Hollywood film producer, Harvey Weinstein, asked insiders for support to prevent his ousting from the Board, following an exposé which found he sexually harassed several female employees over decades.
According to a New York Times investigation, Weinstein was accused of harassing female employees and aspiring actresses, including Ashley Judd and Rose McGowan, and covering up allegations for over nearly three decades. Just hours before Weinstein was sacked by the Board of his company, The Weinstein Company, he sent an email to his Hollywood associates, saying he was "desperate" for help and called for the film industry to support him.
The BBC reports that those who said they saw the email, said it read: "My Board is thinking of firing me. All I'm asking is let me take a leave of absence and get into heavy therapy and counselling. A lot of the allegations are false as you know but given therapy and counselling as other people have done, I think I'd be able to get there. I could really use your support or just your honesty if you can't support me." The report also stated that the Human Resources department in both London and New York were 'weak'.
Speaking exclusively to HR Grapevine, Rachel Suff, Public Policy Advisor at Chartered Institute of Personnel and Development, explained that workplace allegations, of any type, should never be dismissed. She tells us: “Organisations should treat any form of alleged harassment seriously, not just because of the legal implications and because it can lead to under-performance, but also because people have the right to be treated with dignity and respect at work.”
When the claims first came to light, Weinstein issued a statement in which he apologised for causing "a lot of pain". However, he later disputed the claims, with a member of his legal team saying the article was "saturated with false and defamatory statements".
According to the NYT report, on several occasions Weinstein invited female employees to his hotel room where he would make sexual advances, such as asking them to massage him and watch him naked. He promised to help advance their careers in return for sexual favours.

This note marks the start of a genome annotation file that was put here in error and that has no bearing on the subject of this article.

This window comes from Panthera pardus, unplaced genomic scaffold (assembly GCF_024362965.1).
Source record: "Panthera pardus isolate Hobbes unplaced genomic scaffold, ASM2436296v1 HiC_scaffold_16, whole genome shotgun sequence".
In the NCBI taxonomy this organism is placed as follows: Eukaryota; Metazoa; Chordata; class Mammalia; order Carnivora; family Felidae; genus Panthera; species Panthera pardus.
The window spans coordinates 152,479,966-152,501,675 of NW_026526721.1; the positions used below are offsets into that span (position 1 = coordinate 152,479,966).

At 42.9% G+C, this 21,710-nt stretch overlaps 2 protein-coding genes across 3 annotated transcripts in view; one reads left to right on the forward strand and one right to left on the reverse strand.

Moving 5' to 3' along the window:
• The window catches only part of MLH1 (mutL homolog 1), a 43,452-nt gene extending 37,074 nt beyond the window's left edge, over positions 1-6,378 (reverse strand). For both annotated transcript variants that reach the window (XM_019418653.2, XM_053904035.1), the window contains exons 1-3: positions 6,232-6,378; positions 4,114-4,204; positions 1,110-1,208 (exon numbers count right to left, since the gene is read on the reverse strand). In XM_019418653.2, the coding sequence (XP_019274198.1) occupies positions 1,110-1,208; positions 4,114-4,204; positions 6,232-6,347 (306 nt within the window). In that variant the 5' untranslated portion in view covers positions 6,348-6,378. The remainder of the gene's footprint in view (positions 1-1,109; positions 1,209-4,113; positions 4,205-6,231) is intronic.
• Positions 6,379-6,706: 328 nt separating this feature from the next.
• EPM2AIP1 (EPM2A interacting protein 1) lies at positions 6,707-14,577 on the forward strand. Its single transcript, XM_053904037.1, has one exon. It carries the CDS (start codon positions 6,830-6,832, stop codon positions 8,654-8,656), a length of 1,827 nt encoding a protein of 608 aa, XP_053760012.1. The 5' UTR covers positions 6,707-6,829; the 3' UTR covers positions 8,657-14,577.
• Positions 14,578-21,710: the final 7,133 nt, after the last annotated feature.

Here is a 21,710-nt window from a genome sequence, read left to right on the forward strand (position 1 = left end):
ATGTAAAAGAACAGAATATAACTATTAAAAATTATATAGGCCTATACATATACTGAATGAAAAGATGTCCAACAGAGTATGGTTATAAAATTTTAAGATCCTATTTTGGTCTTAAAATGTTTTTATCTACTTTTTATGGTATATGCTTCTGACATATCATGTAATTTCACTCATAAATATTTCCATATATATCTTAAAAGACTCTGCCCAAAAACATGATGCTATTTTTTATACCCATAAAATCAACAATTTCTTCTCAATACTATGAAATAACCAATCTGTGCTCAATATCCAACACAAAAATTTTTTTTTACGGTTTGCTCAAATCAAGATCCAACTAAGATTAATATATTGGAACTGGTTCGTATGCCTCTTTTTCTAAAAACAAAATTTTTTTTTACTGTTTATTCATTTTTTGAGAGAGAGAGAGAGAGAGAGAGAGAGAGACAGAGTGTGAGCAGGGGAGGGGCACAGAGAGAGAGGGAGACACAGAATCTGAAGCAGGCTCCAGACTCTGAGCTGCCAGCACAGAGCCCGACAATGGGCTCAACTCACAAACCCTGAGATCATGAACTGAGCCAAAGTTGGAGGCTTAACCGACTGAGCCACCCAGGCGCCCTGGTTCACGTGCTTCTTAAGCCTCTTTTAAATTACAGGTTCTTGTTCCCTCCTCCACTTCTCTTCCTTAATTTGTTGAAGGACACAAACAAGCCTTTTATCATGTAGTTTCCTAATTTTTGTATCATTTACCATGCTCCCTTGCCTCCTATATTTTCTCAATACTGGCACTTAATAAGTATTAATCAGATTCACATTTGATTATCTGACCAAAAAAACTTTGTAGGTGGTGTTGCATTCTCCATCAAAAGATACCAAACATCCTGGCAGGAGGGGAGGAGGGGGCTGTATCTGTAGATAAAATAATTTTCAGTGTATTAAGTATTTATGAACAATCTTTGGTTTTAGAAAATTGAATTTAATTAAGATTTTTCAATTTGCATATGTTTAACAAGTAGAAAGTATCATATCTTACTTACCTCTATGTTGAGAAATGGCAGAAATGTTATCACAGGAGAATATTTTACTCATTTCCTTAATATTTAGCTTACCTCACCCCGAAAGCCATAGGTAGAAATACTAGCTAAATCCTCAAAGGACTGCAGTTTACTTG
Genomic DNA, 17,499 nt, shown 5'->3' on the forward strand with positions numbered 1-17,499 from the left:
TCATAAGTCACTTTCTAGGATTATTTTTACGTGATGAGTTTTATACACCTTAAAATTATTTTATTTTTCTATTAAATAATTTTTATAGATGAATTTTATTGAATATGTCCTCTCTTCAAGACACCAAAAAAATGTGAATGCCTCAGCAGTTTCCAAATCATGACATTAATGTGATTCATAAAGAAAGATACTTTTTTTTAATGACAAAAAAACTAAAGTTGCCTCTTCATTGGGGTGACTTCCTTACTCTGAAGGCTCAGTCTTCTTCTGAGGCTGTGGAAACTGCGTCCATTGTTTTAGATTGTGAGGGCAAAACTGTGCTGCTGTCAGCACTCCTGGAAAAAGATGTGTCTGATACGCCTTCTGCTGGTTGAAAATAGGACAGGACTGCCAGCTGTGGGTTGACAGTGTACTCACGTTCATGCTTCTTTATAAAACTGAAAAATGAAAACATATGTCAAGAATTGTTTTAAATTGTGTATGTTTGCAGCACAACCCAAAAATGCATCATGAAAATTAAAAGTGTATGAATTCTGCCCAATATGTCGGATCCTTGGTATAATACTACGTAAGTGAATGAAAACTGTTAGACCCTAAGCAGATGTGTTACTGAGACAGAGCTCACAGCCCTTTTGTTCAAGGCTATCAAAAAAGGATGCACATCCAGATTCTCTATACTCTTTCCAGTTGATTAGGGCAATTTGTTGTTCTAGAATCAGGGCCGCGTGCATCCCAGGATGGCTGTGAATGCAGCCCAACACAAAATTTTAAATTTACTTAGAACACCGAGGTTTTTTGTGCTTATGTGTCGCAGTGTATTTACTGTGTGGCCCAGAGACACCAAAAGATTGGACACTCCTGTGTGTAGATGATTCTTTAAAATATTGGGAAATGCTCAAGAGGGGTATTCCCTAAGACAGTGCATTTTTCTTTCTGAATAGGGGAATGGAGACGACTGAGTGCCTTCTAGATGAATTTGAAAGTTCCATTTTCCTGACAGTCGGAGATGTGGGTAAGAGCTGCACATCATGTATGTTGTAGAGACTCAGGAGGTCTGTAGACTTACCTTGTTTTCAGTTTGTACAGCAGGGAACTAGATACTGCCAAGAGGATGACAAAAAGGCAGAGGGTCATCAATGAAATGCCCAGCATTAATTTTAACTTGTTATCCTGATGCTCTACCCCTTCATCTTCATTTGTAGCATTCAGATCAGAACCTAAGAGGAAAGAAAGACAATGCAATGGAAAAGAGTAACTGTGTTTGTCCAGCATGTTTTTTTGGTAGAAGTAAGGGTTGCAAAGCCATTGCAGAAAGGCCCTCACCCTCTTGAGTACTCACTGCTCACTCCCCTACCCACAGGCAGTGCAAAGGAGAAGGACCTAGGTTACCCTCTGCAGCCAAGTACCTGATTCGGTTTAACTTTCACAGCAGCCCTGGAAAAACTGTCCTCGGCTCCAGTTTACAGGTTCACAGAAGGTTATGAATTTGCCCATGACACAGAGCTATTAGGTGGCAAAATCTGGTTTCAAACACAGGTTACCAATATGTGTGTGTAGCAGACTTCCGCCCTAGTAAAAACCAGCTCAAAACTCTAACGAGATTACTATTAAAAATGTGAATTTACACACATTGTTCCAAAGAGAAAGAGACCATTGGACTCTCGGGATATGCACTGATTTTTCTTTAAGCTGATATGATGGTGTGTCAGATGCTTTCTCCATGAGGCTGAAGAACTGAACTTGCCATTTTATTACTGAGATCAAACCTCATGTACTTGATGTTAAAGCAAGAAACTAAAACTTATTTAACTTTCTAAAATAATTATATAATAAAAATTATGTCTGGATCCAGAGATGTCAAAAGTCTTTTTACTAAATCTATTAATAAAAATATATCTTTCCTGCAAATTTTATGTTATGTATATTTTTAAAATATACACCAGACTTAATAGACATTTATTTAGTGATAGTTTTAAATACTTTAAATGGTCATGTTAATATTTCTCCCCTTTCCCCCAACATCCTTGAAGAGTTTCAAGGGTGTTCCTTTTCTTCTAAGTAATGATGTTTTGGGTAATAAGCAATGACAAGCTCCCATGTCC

Actress Ashley Judd recently spoke out about her episode with Weinstein. Two decades ago, he invited her for what she expected to be a business breakfast meeting at Peninsula Beverly Hills hotel. However, Weinstein appeared in a bathrobe and asked if Judd would like a massage or if she could watch him shower. She said in a recent interview, “Women have been talking about Harvey amongst ourselves for a long time, and it’s simply beyond time to have the conversation publicly.”
The NYT also spoke to company officials, and found that Weinstein made at least eight settlements with women he harassed. Most of the women that accepted pay-outs agreed to confidentiality clauses prohibiting them from speaking about the deals or the events that led to them.
Many of Weinstein’s former and current employees, admitted to knowing about his inappropriate conduct while they worked for him, but just a handful said they confronted him. The report stated that Weinstein enforced a code of silence, where employees of his company had contracts saying they will not criticise it or its leaders in a way that could harm its “business reputation” or “any employee’s personal reputation.”
David Southall, an Employment Law Consultant for the ELAS Group, says the scandal should encourage employers not to dismiss internal culture problems, for the sake of profits: "It can be tempting for a board of directors to cover up discriminatory behaviour by a key member of staff. The short terms needs of keeping a so-called profit generator onside are weighed against the legal requirement to comply with Equality Legislation, and sadly the latter is often deemed to be of lesser importance," he explains. "Bad decisions are made when the need to retain a socially rogue individual is placed above the organisation's reputation and fall out, should the behaviour be exposed in public."
Several Hollywood stars have spoken about the complaints, with Dame Judi Dench, who won an Oscar for her role in the Weinstein movie Shakespeare in Love, calling the claims "horrifying". Meryl Streep told the Huffington Post she said the news was "disgraceful" and praised the women who reported the alleged abuse as "heroes."
Southall adds: "Let me make this very clear - harassment of any kind is wrong. It is not only illegal but a fundamental breach of the trust between an employee and employer. If these allegations are true then Mr Weinstein's behaviour does not belong in any environment, particularly not in a workplace."